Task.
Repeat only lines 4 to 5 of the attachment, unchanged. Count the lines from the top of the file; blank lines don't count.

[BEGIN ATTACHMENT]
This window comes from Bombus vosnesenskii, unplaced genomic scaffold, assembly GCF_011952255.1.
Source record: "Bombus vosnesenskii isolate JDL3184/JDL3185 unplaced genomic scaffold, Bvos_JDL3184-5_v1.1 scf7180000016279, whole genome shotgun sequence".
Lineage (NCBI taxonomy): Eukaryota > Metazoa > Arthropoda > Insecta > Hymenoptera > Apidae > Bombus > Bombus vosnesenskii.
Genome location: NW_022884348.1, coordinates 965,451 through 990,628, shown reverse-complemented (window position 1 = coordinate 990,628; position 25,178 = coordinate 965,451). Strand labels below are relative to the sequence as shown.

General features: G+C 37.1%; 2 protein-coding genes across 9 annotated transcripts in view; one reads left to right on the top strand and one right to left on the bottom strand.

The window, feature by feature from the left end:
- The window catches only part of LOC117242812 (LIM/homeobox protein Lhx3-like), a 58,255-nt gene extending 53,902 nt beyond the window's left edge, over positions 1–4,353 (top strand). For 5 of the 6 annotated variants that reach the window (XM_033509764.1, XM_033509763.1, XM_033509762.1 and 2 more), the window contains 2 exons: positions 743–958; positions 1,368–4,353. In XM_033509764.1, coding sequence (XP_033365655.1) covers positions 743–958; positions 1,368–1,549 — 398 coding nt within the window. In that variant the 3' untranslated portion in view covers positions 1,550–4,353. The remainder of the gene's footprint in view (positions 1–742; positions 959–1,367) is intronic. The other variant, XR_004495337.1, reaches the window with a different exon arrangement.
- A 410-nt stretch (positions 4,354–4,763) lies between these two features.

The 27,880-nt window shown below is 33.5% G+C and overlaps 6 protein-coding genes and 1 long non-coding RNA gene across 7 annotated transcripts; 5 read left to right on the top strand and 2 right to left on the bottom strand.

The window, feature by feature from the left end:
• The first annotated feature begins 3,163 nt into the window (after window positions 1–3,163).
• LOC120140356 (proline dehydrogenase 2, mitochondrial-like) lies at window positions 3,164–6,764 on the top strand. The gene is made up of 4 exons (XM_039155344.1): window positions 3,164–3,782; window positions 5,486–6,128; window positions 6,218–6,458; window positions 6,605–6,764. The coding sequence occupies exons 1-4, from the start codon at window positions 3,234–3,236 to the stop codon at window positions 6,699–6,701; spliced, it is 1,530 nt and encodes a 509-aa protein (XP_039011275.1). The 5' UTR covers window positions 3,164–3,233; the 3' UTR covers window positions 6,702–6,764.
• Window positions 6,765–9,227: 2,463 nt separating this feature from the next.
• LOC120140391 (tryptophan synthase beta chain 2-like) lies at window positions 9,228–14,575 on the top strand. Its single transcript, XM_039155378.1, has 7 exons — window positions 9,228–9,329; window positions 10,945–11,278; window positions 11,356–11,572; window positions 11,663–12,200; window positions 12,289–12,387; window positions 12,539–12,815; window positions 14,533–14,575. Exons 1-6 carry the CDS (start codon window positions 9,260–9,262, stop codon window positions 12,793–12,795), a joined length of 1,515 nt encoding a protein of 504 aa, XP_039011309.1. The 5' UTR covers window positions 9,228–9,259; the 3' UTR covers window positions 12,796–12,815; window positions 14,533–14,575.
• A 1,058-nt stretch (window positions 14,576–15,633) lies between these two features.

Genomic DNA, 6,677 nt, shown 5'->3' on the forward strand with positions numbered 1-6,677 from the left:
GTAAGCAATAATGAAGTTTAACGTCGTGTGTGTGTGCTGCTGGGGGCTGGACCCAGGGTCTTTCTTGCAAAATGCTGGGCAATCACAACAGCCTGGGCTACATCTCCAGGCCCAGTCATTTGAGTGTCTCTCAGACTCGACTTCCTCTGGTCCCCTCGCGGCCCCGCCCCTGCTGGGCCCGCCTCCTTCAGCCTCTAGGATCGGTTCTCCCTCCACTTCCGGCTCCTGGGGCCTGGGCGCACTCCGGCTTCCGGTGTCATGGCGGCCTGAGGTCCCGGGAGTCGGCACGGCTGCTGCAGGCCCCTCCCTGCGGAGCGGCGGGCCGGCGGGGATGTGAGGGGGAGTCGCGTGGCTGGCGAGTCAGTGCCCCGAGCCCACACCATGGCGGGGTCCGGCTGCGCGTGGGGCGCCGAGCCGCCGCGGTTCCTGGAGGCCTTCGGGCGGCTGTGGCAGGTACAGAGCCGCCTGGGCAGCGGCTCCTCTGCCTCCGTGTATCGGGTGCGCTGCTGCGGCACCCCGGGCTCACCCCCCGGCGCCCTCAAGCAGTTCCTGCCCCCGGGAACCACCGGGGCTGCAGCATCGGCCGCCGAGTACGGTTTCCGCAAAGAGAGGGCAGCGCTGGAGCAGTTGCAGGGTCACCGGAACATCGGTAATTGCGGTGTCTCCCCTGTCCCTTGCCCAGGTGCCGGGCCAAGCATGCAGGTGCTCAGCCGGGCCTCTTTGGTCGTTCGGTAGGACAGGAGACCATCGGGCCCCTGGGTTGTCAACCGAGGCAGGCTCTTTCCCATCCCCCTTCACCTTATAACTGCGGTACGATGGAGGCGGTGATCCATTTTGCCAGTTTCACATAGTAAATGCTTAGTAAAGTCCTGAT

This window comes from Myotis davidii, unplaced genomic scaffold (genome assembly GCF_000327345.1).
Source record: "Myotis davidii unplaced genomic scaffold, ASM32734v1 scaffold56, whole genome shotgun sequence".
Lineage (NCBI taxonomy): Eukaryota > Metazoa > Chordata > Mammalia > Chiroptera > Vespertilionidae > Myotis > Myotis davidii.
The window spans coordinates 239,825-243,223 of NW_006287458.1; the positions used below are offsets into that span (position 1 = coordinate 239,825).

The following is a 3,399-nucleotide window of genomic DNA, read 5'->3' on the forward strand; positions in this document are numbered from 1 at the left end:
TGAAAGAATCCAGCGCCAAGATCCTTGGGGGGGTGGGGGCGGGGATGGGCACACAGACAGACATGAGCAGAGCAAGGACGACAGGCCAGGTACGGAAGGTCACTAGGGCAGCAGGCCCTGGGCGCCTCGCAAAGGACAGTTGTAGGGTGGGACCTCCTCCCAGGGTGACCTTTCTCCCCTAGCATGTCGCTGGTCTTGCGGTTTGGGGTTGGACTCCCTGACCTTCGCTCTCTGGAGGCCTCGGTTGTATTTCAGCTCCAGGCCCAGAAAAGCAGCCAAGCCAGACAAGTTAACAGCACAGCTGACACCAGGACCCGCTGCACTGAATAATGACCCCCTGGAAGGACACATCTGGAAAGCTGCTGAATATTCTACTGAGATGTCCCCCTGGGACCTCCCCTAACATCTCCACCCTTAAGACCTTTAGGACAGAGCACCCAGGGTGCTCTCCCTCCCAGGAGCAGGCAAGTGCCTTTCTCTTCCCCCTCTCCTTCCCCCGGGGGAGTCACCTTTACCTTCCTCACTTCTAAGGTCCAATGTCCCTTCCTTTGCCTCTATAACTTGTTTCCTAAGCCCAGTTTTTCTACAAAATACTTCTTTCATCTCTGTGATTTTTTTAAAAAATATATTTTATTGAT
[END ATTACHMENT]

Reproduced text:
Genome location: NW_022884348.1, coordinates 965,451 through 990,628, shown reverse-complemented (window position 1 = coordinate 990,628; position 25,178 = coordinate 965,451). Strand labels below are relative to the sequence as shown.

General features: G+C 37.1%; 2 protein-coding genes across 9 annotated transcripts in view; one reads left to right on the top strand and one right to left on the bottom strand.